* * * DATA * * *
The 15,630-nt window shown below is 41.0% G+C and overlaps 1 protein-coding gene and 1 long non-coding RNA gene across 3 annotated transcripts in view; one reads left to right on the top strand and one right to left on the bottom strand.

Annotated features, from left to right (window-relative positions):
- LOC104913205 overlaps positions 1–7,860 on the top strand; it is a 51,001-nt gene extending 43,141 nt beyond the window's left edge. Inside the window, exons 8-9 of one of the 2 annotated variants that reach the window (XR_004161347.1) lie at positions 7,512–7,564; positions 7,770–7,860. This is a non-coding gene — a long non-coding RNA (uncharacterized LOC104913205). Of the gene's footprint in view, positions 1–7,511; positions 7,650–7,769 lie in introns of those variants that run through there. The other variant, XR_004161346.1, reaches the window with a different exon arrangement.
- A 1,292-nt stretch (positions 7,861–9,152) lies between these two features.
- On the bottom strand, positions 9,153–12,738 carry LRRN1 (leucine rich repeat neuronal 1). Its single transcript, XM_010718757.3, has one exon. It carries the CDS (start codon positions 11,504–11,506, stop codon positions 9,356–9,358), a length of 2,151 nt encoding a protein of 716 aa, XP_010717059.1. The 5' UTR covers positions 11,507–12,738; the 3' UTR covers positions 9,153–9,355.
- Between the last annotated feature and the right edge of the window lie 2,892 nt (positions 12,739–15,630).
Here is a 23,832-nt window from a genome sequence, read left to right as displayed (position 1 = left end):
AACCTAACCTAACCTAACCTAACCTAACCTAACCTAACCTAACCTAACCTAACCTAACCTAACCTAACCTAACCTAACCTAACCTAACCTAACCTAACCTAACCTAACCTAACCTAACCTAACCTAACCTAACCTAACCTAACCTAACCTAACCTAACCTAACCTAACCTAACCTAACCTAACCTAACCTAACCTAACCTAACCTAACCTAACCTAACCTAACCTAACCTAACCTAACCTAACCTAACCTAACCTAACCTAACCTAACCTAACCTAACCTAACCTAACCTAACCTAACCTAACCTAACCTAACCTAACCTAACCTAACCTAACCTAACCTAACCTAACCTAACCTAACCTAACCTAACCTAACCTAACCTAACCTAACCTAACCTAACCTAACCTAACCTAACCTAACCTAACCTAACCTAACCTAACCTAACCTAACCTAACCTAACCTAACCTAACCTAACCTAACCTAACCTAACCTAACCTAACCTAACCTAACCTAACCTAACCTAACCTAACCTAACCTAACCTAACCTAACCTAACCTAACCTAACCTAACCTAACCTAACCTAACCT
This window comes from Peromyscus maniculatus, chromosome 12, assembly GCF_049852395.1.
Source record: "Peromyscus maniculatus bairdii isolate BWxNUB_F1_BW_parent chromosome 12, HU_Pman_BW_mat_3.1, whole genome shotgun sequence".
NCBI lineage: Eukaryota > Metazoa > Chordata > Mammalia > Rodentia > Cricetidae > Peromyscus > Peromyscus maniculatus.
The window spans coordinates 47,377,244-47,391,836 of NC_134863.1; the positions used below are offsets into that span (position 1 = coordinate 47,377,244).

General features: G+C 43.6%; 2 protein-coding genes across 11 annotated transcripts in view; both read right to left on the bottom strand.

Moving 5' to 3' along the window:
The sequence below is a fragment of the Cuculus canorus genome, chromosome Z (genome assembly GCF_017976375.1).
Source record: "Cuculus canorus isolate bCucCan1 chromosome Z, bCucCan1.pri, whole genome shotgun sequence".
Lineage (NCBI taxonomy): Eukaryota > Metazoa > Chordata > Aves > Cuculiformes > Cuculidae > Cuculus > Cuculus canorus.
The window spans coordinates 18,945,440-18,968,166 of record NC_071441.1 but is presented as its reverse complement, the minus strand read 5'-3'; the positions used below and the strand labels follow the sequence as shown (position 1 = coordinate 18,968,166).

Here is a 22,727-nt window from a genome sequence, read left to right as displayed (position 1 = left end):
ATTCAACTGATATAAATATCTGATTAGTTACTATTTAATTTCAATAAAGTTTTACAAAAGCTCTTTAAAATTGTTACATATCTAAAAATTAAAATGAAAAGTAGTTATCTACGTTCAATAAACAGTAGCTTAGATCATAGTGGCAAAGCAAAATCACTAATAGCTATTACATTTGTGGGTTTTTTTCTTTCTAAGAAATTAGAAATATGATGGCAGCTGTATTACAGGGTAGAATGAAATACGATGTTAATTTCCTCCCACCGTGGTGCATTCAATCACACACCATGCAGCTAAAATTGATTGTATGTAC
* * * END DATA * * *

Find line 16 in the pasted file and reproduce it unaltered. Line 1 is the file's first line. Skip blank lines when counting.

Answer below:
Source record: "Cuculus canorus isolate bCucCan1 chromosome Z, bCucCan1.pri, whole genome shotgun sequence".